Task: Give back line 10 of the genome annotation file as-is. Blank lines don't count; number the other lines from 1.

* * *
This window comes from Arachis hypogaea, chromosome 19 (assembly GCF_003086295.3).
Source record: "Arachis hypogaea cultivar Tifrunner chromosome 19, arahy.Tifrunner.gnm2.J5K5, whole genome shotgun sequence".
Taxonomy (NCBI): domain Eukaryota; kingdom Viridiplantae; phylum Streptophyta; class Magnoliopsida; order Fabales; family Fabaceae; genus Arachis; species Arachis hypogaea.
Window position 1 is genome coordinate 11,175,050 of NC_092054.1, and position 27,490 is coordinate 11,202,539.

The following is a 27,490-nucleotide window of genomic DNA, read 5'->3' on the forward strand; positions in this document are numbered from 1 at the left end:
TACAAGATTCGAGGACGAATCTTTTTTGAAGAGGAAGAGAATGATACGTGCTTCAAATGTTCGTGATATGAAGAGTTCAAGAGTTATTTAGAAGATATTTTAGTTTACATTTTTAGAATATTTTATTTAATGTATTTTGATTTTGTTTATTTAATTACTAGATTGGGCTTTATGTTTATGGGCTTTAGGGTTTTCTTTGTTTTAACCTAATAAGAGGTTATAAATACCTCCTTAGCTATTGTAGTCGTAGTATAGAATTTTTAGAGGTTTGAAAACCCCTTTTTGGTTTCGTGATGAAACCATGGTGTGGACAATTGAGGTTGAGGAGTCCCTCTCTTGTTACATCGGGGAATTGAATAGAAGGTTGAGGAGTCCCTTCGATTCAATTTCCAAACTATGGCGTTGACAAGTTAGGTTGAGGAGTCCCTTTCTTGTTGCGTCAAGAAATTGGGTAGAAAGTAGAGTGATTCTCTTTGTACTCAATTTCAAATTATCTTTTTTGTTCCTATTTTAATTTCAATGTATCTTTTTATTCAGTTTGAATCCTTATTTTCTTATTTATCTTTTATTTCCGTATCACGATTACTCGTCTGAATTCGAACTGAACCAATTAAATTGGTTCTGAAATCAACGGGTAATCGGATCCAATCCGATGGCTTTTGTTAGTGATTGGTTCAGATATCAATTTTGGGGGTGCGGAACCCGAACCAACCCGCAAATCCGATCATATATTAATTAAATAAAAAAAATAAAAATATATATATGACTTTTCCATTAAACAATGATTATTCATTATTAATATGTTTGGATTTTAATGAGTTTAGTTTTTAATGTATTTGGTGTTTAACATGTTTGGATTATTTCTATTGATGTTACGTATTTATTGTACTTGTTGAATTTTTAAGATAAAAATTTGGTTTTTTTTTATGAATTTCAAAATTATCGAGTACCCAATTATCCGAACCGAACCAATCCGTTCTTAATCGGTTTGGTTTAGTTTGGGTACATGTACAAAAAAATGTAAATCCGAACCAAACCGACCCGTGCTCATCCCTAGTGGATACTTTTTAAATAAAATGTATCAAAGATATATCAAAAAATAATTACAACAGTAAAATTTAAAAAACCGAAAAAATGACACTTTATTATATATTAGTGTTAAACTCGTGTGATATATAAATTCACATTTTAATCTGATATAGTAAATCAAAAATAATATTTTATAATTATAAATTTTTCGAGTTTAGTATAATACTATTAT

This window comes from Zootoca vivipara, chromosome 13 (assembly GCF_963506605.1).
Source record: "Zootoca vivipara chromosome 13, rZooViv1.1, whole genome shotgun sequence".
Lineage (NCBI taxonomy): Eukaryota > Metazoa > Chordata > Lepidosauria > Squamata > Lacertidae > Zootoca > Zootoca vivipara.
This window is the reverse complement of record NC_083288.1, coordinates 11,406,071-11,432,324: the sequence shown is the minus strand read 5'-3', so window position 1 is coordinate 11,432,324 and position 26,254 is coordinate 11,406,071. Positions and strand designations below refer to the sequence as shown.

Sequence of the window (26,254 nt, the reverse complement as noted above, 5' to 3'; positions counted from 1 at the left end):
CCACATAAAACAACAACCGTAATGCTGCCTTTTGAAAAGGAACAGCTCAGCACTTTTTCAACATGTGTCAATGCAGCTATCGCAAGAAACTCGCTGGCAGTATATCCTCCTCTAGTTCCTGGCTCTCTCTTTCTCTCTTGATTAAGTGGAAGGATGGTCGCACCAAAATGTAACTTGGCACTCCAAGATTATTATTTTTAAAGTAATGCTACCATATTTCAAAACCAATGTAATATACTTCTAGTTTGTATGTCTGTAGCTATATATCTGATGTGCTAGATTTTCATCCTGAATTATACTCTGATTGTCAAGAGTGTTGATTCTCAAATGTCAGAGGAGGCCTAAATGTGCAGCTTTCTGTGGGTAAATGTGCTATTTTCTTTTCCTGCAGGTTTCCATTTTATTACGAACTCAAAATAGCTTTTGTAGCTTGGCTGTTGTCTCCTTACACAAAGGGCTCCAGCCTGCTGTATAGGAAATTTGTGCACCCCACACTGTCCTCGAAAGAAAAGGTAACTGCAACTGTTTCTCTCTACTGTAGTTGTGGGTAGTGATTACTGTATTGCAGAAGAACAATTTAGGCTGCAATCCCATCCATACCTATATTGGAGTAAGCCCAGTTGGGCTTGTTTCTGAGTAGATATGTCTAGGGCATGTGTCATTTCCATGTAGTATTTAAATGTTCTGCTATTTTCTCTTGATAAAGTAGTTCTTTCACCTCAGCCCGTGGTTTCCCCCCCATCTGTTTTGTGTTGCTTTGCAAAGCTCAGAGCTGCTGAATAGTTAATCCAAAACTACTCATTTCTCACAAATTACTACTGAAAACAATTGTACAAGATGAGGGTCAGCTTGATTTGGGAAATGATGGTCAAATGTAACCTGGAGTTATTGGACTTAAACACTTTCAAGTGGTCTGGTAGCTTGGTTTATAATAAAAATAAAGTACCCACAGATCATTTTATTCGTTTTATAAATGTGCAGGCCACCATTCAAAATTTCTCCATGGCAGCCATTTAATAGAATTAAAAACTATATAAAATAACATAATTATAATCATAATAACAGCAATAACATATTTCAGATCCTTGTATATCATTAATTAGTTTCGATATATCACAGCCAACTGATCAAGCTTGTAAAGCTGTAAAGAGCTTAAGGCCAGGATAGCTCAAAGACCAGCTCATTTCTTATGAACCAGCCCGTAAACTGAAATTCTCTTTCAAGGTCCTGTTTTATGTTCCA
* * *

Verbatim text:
This window is the reverse complement of record NC_083288.1, coordinates 11,406,071-11,432,324: the sequence shown is the minus strand read 5'-3', so window position 1 is coordinate 11,432,324 and position 26,254 is coordinate 11,406,071. Positions and strand designations below refer to the sequence as shown.